“We also made it a priority to fit interior and exterior design teams into one space because often they are two separate work streams and therefore, two different sensibilities,” Wolff said. “Now everyone collaborates on one harmonious vehicle.”

The first vehicle to emerge from the new studio, the 2013 MKZ, goes on sale late this year.

From Idea to Sketch to Clay to Metal: How a  Vehicle Comes to Life in the Lincoln Studio

Lincoln has torn down its physical and creative walls with its new design studio.
The studio is an incubator for design where ideas, inspiration, ability and a wide range of automotive disciplines come together to create the new Lincoln experience — luxury vehicles that combine consumers’ emotional wants with their rational needs.
“Being able to fit interior and exterior design teams into one space is really important because often they are two separate workstreams — two different sensibilities,” said Max Wolff, Lincoln Design director. “But, everyone can learn from each other as we focus on what Lincoln should be.”
The creation of this type of experience begins with the brand communicating with its targeted young, dynamic and open-minded consumer. This serves as the catalyst for the design team’s vision. A vision, unlike some art, that is both creative and technical.
Collectively, all 150 team members of the Lincoln design team bring vehicles to life through a design language that fosters a creative approach to premium automotive design between the pillars of regulatory standards and competitive benchmarks.
The loft-like environment banishes cubicles in favor of open workspaces. Interior and exterior designers, for example, work across from one another and can share ideas. Lincoln will introduce four new or significantly refreshed vehicles in the next four years.
Collaborative spaces in the studio invite the design team to come together, peruse magazines for inspiration, share ideas, get feedback and create a design vision.
Once a vision has been established for a vehicle, designers began the process of sketching and bringing their ideas to life.
The interior and exterior designers begin working to execute a common, complementary vision. Working closely together in an open environment helps remove any creative roadblocks that may arise from two different design perspectives. Throughout the process, designers make thousands of sketches.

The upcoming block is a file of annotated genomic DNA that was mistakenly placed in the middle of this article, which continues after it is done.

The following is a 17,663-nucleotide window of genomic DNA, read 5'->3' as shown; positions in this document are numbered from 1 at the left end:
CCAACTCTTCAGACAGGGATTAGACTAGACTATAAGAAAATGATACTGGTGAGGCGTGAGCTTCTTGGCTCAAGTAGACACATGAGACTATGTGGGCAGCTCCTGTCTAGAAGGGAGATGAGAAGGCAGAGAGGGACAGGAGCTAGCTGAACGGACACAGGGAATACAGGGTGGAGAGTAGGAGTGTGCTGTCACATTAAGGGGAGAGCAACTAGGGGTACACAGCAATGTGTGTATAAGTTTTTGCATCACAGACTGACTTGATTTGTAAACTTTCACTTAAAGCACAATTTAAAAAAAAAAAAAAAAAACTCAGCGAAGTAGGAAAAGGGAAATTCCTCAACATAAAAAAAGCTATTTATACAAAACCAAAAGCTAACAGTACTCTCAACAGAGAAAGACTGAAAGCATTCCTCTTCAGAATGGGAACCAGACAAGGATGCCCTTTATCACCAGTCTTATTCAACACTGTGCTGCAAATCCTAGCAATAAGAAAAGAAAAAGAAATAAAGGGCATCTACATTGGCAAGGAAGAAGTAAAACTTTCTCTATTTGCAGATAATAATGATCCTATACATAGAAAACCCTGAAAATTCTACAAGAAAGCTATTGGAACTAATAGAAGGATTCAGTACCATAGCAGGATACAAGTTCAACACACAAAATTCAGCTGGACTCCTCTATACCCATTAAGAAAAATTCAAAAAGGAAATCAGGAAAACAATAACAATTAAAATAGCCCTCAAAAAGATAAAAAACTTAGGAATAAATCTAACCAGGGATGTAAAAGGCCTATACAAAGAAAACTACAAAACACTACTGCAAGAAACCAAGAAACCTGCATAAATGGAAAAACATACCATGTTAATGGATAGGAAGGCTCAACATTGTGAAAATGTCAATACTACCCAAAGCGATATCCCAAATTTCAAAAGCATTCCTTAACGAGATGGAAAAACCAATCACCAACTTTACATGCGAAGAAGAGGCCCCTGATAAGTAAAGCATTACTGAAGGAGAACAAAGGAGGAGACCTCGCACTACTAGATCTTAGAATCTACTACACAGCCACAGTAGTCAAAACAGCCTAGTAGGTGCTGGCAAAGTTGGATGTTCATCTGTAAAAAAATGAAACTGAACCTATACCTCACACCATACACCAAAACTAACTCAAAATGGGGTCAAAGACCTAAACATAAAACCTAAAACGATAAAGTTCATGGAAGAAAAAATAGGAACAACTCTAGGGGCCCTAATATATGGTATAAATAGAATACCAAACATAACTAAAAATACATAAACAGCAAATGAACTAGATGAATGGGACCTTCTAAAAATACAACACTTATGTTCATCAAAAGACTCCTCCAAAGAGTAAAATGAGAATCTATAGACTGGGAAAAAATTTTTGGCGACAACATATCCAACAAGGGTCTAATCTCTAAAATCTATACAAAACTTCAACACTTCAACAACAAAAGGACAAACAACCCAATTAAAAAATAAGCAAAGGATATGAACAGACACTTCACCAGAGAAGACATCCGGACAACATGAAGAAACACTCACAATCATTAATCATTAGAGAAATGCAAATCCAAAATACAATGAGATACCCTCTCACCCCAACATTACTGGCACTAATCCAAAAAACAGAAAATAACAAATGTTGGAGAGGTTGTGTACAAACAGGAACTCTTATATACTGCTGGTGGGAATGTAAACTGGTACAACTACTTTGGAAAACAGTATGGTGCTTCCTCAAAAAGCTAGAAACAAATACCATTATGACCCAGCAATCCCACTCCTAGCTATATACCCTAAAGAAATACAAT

Once a harmonious design is developed, the team produces up to 15 polished drawings or renderings and about 20 virtual images that will be used to create clay models of the vehicle.
Clay and EMM (Electrical Math Modelers)
The clay model or prototype allows all workstreams to begin editing the design.
During the design process for the all-new 2013 MKZ, for example, exterior and interior designers were able to make revisions to the prototype as needed and dependent upon feedback from engineers for features like the retractable panoramic glass roof.
The Colors and Materials team worked with interior and exterior designers to ensure colors, wood and chrome appliques and leather choices accentuated the features of the vehicle to create a warm, inviting environment.
Clay modelers make the edits to the prototype and sculpt the design with keen attention to detail before the car begins production. Milling machines use computer-aided design to create precise clay models for aerodynamic wind tunnel testing. Often up to 20 versions are made on the large clay model.
Engineers collaborate with designers to create features like the retractable roof and to make sure the design comes to life as a producible vehicle.
Interior designers who envisioned a spacious interior with an open console worked with engineers to execute the push-button shift that replaces the traditional lever.
Designers and engineers work as a team on exterior features as well like the standard LED lights on the new MKZ to make sure the head and tail lamps meet regulations.
Prototype Validation and Testing
Before a customer ever knows about a new Lincoln, a passionate team of engineers ensures that a new model meets the design intent and stacks up favorably against benchmarked competitors.
To deliver the optimum blend of sporty performance and refined ride – an attribute the new Lincoln customer demands – the new MKZ uses Continuously Controlled Damping (CCD) suspension. There are more than 1,200 individual settings that go into tuning the Lincoln CCD system. More than 4,000 man hours went into perfecting CCD to deliver the Lincoln ride DNA.
Lincoln design makes a promise. The validation process ensures that the end product overdelivers on that pledge before it goes into production.

Related Articles